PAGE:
Article, Neurology

Is there sufficient evidence to suggest cyclobenzaprine might be implicated in causing serotonin toxicity?


Is there sufficient evidence to suggest cyclobenzaprine might be implicated in causing serotonin toxicity?

To the Editor,

Day and Jeanmonod [1] overinterpret a single case report that contains low reliability evidence and suggest that a patient exhibited serotonin toxicity (ST), and that this justifies a caution about cyclobenzaprine. They perpetuate misunderstandings about ST by misinterpreting some of the material they cite, and some additions to their literature review are required.

The current best evidence indicates that their case is not “typical for the Serotonin syndrome” because ST is characterized by excitation, not drowsiness, and by hyperre- flexia and clonus [2-6]. Those key symptoms are usually severe and generalized well before “rigidity” ever develops, and that occurs almost exclusively in severe cases of mixed monoamine oxidase inhibitor (MAOI)/Selective serotonin reuptake inhibitor (SSRI) ingestions and, rarely, if at all, with SSRI overdoses. The above references illustrate that the usual picture is somewhat different and that ST is a specific and well-delineated toxidrome. The word protean, repeated from Boyer et al is, perhaps, not a good description, to that these authors add “and nonspecific”. I suspect Boyer meant to convey the notion that some prominent signs, like confusion, hyperthermia, diaphoresis, mydriasis, and the like, are nonspecific and occur in other conditions and intoxications, as opposed to the highly characteristic, indeed pathognomonic, ones (in context) of clonus and hyperre- flexia. Serotonin toxicity is not “rare” (a point made specifically by Boyer): SSRIs induce ST in about 15% of overdoses; hundreds of cases are documented in the Hunter Area toxicology service series of articles on this subject [3,7]). These above publications add usefully to the topic and illustrate the problems of achieving adequate citations in case reports with brief reviews that limit their value [8]. They appear unclear about “horizontal nystagmus,” later referring to ocular clonus (in which the speed of oscillation is the same both ways, unlike true nystagmus). What drugs were actually ingested is not supported by clear evidence, or blood levels, and no pill counts, and the like, are mentioned. It would be helpful to know the site and method of the single temperature reading provided and the values of the other measurements taken, because these can be surprisingly inaccurate [9].

A reinterpretation of some other references they cite is

required. Their table of serotonergic drugs, which is not referenced or attributed, is introduced with the very inaccurate comment “any combination could precipitate the syndrome.” The table has errors and omissions (see Table 2 in reference [2]): among others, bupropion, amitriptyline, carbamazepine, levodopa, codeine, methylphenidate, which have no serotonergic potency for precipitating ST, and they omit MAOIs entirely, and clomipramine, fluvoxamine, sibutramine, and various serotonergic opioids (despite having cited the most recent review about ST and opioids, by Gillman).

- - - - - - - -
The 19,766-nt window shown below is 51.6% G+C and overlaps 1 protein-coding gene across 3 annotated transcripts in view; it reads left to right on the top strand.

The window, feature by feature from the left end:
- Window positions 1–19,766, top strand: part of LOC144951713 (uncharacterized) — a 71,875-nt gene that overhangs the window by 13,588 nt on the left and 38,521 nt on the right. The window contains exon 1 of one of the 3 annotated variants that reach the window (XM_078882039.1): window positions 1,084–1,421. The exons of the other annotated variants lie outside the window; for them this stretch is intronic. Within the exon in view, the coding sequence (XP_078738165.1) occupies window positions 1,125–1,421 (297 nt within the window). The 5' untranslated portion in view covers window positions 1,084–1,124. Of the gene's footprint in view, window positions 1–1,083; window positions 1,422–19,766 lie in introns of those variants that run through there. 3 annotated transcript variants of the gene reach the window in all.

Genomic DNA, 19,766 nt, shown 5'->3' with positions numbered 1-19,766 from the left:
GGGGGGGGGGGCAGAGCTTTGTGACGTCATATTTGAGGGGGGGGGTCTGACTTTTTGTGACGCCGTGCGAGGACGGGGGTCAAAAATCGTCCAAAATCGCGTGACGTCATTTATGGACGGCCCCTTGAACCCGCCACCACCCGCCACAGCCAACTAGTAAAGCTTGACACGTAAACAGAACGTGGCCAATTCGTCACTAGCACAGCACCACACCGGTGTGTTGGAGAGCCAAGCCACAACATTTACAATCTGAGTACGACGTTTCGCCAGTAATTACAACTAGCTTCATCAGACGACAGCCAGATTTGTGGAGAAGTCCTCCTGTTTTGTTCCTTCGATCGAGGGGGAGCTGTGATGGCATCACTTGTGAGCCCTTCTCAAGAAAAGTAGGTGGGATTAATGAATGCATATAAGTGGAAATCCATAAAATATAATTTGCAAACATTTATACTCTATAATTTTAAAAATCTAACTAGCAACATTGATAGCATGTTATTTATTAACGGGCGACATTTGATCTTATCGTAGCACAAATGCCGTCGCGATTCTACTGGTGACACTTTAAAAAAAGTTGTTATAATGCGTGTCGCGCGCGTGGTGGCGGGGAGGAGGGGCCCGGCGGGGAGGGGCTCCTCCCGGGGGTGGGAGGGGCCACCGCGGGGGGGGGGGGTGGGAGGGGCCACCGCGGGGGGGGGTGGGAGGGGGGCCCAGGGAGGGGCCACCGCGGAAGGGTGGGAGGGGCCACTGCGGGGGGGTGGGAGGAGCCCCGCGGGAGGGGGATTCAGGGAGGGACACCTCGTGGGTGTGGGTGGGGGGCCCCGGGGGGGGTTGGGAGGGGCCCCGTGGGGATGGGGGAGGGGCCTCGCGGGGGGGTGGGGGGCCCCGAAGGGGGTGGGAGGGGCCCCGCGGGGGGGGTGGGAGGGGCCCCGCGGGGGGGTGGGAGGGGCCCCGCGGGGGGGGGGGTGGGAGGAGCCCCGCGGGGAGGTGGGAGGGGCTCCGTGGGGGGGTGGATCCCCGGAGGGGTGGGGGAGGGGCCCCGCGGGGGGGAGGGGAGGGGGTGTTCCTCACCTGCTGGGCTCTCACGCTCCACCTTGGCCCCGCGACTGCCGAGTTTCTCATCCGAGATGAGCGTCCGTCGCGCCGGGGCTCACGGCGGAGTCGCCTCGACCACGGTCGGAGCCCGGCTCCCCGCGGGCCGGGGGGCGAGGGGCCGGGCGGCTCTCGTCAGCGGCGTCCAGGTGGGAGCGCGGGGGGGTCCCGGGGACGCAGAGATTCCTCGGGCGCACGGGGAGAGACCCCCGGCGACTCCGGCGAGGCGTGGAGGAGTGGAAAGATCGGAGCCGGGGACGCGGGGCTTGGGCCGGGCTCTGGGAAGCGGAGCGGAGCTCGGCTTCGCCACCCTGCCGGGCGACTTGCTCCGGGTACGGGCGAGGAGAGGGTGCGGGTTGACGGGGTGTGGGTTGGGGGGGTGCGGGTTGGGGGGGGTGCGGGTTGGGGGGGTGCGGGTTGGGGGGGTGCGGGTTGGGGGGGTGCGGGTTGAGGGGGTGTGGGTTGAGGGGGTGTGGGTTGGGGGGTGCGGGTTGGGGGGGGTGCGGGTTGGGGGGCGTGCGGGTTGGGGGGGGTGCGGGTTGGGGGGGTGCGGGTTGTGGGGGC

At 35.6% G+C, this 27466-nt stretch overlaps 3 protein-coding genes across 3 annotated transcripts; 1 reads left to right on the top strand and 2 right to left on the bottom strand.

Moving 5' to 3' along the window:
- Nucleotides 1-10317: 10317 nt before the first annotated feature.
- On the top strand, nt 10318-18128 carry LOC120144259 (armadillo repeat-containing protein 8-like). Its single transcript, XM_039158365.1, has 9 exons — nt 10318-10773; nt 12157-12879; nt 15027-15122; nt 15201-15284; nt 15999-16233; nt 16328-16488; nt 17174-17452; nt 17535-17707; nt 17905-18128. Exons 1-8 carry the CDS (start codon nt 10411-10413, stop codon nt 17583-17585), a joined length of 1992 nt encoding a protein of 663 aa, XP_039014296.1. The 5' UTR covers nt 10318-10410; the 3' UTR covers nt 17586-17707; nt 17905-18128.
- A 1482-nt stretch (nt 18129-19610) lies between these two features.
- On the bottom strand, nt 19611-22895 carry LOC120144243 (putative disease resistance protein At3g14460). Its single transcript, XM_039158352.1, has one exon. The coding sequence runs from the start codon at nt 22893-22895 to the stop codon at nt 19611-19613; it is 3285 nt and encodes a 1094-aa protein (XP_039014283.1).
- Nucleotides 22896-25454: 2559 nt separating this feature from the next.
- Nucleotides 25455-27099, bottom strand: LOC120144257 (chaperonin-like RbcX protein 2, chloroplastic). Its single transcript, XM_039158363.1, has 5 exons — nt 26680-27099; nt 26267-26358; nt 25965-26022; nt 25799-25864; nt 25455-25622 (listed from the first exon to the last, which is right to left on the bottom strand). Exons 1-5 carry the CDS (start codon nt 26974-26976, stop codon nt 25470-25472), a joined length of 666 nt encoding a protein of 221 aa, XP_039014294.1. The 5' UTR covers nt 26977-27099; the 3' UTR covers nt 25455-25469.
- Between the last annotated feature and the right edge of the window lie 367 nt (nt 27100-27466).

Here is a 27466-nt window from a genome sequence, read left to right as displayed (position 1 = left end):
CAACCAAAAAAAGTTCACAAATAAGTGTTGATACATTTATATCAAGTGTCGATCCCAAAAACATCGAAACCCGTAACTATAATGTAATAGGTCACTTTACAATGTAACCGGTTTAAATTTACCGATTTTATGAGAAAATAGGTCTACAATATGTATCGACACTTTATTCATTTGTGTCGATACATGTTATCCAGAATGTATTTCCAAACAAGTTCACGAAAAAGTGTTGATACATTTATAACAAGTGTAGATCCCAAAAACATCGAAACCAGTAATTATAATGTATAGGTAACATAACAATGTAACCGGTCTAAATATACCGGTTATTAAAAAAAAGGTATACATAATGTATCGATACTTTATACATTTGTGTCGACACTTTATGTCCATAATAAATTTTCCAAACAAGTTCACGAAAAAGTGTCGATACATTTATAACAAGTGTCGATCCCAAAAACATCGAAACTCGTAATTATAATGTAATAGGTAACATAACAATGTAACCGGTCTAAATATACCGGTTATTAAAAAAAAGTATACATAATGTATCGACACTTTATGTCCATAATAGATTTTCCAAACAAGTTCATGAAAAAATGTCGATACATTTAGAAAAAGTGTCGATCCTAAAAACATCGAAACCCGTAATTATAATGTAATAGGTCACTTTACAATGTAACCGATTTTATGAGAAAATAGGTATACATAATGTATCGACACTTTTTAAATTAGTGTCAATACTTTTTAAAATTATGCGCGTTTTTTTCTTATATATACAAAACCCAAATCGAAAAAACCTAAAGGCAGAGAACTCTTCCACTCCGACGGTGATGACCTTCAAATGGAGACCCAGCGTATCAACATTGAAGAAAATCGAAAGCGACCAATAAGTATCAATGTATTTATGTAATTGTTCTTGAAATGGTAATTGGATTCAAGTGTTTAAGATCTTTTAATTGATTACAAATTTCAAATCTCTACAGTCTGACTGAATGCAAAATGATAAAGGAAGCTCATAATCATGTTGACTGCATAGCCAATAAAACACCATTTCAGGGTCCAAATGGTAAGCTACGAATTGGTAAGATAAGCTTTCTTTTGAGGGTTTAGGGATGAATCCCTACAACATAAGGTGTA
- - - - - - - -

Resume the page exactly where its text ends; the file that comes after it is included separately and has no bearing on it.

To posit the involvement of cyclobenzaprine is rather speculative because there is no evidence it has any SSRI potency. Although there is a paucity of neuropharmacologic data, it seems to be structurally more closely related to cyproheptadine rather than the triCyclic antidepressants, especially when its 3-dimensional structure is viewed [10]. Its actions, like cyproheptadine’s, appear to be those of a sedative (H1 antagonist) antimuscarinic 5-HT2A antagonist [11,12]. Ironically, the cyproheptadine they gave their patient may have worsened the symptoms by adding to the sedative and antimuscarinic effects. They do not discuss either the apparent failure of cyproheptadine to ameliorate the symptoms (which suggests it was not ST), or that in more than 400 cyclobenzaprine overdoses, no serotonergic features were described (in the reference they cite, [11]). The picture was, as in this case, more a sedative/ antimuscarinic toxidrome. The severity and duration of diaphoresis are not specified, and, although that argues against an antimuscarinic toxidrome, that can be manifested centrally after the peripheral effects have worn off.

This article is not good evidence for the proposition that cyclobenzaprine causes ST. It is regrettable that out-of-patent drugs such as this tend not to have their profiles assayed (see, but it seems unlikely that cyclobenzaprine is an SSRI. Clinicians need to familiarize themselves with other materials, especially the references below, to make well-informed decisions concern- ing ST.

P. Ken Gillman PO Box 86 Bucasia, Queensland 4750, Australia E-mail address: [email protected]



  1. Day LT, and Jeanmonod RK, Serotonin syndrome in a patient taking Lexapro and Flexeril: a case report. Am. J. Emerg. Med., 2008;26(9): 1069. e1-e3.
  2. Gillman PK. A review of serotonin toxicity data: implications for the mechanisms of antidepressant drug action. Biol Psychiatry 2006;59: 1046-51.